Seguritan US Immigration Articles

Bill to Grant Legal Status to Undocumented Immigrants

The immigration reform bill which a bipartisan group of senators has been working on for months was finally introduced on April 17. The proposed legislation which revamps the whole legal immigration system gives preference to job skills rather than family ties. Hearings have been scheduled in the Judiciary Committee and the Senate is expected to vote on it by early June.

The bill, entitled Border Security, Economic Opportunity, and Immigration Modernization Act, provides for a pathway to citizenship to the 11 million undocumented immigrants in the country after a ten-year wait. Although the pathway to citizenship is not tied to border security, the bill sets “triggers” whereby the undocumented can adjust status only when border security measures are fully operational.

The bill creates a merit-based program which will allow individuals, both in the U.S. and abroad, to earn points based on education, employment, length of stay in the U.S., among others, and the person with most points are granted their visas. Around 120,000 up to 250,000 visas would be issued each year using the point system. Benefiting from the program will be talented individuals, individuals in the worker programs and those with family in the U.S. The proposed legislation will eliminate the backlog for family and employment-based immigrants.

Also, the bill addresses the need for farm workers and low-wage laborers with the new nonimmigrant visa called the W-Visa. This will allow foreign workers to perform labor or services in the U.S. for a period of three years. The spouse and minor children may accompany the principal and are authorized to work. The annual cap will depend on the unemployment rate.

The annual number of H-1B visas will be increased from 65,000 to 110,000. The cap may even go up to 180,000 in the future depending on the demand and unemployment rate. Spouses of H-1B workers will be allowed to work if the sending country provides reciprocal treatment.

The bill eliminates a number of visa categories. For one, it eliminates the diversity visa or visa lottery. There will only be two family-based categories and they will include only unmarried adult children, married adult children under 31 and unmarried adult children of lawful permanent residents. Visas will no longer be available to siblings of U.S. citizens. But the child or spouse of a lawful permanent resident will be considered “immediate relative” and thus exempted from numerical limit.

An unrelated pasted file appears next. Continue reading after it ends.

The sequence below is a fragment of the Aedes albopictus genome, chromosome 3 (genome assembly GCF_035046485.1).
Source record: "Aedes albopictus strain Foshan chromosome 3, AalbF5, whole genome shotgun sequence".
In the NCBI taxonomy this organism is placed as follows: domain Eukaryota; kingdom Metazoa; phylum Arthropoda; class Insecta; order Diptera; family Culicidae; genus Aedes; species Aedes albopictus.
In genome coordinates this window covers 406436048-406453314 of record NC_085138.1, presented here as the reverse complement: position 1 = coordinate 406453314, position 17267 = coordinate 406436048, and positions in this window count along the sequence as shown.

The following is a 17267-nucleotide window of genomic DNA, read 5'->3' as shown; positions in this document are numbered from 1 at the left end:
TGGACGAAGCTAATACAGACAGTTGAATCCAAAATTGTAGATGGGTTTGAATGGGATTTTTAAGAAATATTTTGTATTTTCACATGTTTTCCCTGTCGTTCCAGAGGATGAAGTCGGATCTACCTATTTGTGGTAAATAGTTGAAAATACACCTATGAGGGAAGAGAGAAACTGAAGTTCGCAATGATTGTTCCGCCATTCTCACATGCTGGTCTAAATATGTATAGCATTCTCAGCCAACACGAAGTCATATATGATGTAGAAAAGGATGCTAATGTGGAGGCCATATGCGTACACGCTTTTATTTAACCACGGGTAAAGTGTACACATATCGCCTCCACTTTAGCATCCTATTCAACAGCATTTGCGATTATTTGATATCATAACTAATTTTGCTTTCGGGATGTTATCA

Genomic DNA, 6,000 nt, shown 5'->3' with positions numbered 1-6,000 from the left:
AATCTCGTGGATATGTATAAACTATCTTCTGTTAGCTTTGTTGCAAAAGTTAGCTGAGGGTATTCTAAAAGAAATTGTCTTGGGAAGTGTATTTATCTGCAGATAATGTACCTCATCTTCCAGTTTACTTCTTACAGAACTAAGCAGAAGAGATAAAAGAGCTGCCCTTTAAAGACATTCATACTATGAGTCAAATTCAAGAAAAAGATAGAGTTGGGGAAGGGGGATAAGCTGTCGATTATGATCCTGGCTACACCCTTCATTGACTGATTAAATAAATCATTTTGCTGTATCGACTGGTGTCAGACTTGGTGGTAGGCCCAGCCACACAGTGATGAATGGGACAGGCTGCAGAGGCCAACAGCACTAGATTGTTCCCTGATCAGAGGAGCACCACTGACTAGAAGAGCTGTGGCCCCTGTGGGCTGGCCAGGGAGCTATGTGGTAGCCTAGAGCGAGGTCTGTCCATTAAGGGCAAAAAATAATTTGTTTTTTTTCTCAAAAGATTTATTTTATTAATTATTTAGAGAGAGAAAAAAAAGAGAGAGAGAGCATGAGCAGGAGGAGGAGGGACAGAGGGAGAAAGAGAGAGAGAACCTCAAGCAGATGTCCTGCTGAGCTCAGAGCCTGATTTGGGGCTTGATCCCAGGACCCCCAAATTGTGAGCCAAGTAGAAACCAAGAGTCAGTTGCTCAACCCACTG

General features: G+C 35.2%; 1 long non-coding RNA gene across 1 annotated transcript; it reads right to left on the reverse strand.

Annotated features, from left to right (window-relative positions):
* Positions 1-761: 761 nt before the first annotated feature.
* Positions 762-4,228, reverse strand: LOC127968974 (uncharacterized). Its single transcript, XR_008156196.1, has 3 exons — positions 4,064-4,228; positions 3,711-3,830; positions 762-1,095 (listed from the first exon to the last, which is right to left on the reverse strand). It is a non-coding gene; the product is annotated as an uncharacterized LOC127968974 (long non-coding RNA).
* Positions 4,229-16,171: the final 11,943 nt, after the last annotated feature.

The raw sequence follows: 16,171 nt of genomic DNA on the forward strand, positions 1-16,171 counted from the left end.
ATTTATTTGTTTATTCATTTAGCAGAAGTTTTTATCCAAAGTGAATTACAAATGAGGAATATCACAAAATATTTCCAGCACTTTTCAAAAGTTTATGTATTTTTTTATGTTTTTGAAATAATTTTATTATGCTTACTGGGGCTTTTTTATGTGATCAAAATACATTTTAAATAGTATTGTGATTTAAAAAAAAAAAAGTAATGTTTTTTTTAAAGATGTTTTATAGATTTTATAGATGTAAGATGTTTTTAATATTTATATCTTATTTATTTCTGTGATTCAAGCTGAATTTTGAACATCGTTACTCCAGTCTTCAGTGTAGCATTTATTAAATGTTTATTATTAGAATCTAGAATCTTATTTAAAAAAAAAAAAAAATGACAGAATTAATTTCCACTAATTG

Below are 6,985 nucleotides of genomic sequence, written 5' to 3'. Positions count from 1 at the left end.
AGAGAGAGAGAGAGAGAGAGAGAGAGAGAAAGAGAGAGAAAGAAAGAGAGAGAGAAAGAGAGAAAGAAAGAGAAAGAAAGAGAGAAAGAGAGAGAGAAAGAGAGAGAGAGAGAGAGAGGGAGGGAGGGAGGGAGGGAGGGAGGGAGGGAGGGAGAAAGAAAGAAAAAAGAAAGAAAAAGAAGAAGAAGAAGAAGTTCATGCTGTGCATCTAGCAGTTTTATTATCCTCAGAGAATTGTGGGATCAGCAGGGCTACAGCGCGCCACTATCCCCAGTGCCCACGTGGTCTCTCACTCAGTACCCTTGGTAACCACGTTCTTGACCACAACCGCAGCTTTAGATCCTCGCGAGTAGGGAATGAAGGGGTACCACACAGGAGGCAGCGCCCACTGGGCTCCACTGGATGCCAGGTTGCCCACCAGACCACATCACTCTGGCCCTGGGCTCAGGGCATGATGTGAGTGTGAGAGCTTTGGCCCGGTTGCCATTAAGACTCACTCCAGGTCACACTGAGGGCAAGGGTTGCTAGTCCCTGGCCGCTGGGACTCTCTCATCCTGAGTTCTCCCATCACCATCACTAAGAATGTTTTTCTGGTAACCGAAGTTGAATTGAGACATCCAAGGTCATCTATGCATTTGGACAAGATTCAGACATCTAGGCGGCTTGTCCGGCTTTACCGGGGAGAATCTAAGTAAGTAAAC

Also exempted from the annual limits are the derivative beneficiaries of employment-based immigrants, aliens of extraordinary ability, outstanding professors and researchers, multinational executives and managers, doctoral degree holders and certain physicians.

The pathway to citizenship laid out in the bill starts with an application for “Registered Provisional Immigrant Status” or RPI status. To be eligible, the undocumented must have been living in the United State prior to December 31, 2011 and must have been physically present in the U.S. since then. Application requirements include the payment of a $500 penalty fee, back taxes and processing fees.

Once granted the RPI status, noncitizens are considered lawfully present in the U.S. and can work and travel outside the country. They are however not qualified to receive Federal means-tested public benefits. The RPI status is valid for up to six years which is renewable upon proper application and payment of $500 penalty fee. To renew RPI status, the noncitizen must not have committed any act which would render him deportable.

The noncitizen under provisional immigrant status may adjust to lawful permanent resident status after ten years through the merit-based system. The young immigrants or the so-called Dreamers who were brought into this country illegally when they were still children and agricultural workers will be able to apply for their green cards after five years.

The noncitizen under provisional immigrant status must also demonstrate continuous physical presence in the U.S., payment of taxes, regular employment and knowledge of Civics and English to adjust status.

Scroll To Top